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With interest rates at historically low levels, it seems like there’s no place for them to go but up. But rising interest rates would decrease the value of existing bonds. The 4% interest they already yield on the market will bring lower prices if newly issued bonds yield 5% or 6%.
Likewise, falling bond prices mean that bond funds lose value. Not all bond-type funds are heading south, though. Bank-loan funds offer a hedge against rising interest rates: They can pay higher yields and fund values can go up, too. “Bank-loan funds probably make more sense than any other fixed-income investment out there now,” says Lou Stanasolovich, a certified financial planner and president and CEO of Legend Financial Advisors in Pittsburgh.
As you might suspect, these funds buy bank loans. “They buy secured, floating-rate loans that banks have made to corporations,” explains Stanasolovich. “The loans have interest rates that are reset every 60 to 90 days. Therefore, if interest rates rise, the payments due on these loans will move higher and the loans will increase in value.”
According to mutual fund research company Morningstar Inc., the bank-loan fund category has had positive returns every year for more than a decade. In 2003, the category’s average total return was more than 10%, bringing its 10-year average up to 5.5%. As of this writing, the category’s average yield was 3.7%. “These funds make sense if you want an investment that produces income, if you have a moderate risk tolerance, and if you’re seeking a fixed-income investment that is less susceptible to interest rate increases,” says Ben Utley, a certified financial planner in Eugene, Oregon.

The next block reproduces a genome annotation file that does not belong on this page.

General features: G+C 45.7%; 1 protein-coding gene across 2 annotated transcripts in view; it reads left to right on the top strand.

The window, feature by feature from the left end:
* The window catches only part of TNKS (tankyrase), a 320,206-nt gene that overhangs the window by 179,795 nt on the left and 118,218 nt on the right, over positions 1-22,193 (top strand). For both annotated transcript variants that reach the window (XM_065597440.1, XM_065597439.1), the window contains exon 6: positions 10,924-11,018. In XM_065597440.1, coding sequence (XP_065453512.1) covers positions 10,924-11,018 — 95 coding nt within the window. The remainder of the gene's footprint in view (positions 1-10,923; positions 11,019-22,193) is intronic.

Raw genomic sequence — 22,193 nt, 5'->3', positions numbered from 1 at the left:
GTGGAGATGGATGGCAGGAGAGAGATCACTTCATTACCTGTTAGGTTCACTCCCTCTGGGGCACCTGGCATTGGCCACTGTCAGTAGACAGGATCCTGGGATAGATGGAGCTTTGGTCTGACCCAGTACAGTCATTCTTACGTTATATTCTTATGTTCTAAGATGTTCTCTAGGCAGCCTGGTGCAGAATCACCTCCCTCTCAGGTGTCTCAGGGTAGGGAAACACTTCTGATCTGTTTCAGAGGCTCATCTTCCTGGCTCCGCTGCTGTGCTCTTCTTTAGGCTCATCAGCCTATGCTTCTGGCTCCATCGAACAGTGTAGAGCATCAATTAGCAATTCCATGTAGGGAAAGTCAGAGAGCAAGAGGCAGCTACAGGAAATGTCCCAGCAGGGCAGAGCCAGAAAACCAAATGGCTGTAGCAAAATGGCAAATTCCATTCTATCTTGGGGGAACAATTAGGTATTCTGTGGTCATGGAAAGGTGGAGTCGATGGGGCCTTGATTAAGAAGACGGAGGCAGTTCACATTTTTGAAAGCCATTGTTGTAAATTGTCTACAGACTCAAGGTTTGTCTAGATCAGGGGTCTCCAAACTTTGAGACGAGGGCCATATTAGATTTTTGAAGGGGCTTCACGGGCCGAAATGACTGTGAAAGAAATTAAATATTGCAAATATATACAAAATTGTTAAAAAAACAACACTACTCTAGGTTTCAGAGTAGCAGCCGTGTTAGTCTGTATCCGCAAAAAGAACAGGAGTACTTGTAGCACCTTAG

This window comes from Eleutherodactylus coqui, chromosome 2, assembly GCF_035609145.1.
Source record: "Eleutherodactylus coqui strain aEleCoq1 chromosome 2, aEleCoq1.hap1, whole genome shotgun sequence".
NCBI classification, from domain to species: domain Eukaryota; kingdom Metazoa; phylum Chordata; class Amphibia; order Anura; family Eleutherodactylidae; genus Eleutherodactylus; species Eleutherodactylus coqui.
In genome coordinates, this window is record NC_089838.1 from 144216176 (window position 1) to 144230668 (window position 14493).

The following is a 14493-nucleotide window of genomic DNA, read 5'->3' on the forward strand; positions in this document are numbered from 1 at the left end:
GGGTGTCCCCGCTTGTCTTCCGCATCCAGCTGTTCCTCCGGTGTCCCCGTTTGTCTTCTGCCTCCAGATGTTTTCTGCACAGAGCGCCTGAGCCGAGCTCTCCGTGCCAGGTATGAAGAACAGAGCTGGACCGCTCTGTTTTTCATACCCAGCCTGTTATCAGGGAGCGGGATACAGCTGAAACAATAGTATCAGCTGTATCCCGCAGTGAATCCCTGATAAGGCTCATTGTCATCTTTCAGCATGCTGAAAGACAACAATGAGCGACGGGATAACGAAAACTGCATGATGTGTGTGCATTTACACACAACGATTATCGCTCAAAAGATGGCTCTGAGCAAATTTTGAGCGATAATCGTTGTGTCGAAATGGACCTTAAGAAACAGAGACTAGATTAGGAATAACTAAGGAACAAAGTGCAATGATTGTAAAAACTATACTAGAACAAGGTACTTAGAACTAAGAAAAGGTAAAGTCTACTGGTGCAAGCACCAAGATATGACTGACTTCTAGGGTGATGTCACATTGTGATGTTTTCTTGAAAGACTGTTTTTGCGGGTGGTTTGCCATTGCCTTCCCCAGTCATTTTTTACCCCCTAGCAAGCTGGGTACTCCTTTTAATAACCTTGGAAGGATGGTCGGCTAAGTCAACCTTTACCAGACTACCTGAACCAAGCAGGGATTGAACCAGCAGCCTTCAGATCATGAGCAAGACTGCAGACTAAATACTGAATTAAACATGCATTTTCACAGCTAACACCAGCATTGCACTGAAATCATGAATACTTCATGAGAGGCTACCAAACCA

But bank-loan funds do have risks. “If you want protection against rising interest rates along with higher yields than you’ll earn in a money market fund, you must give up something. With bank-loan funds, you have a slight risk of capital loss,” says Utley.
The loans in these funds’ portfolios may have been made to corporations in less-than-stellar financial condition. Although the loans are secured, they may default, and in some cases the collateral backing of these loans is insufficient to repay the debt. In other cases repayments are delayed. Defaults, therefore, can drag down the returns of bank-loan funds.
In 2001 and 2002, when the economy staggered, bank-loan funds gained a mere 1.58% and 0.63% as a category. Some lost money in those years. But 2004 and 2005 shape up as a “perfect storm” for bank-loan funds. If interest rates rise, as expected, yields will move up.
If you want to invest in bank-loan funds, you should be aware that they have an average expense ratio of around 1.5%, the highest of any bond-fund category. According to Morningstar, bond funds generally tend to charge around 1%. If you hunt for bank-loan funds with a relatively low expense ratio, you’ll increase your chances of receiving a higher yield.
Other costs to investors include possible sales charges. “There are few no-load funds in this category. An exception is the Fidelity Floating Rate High Income fund (FFRHX),”
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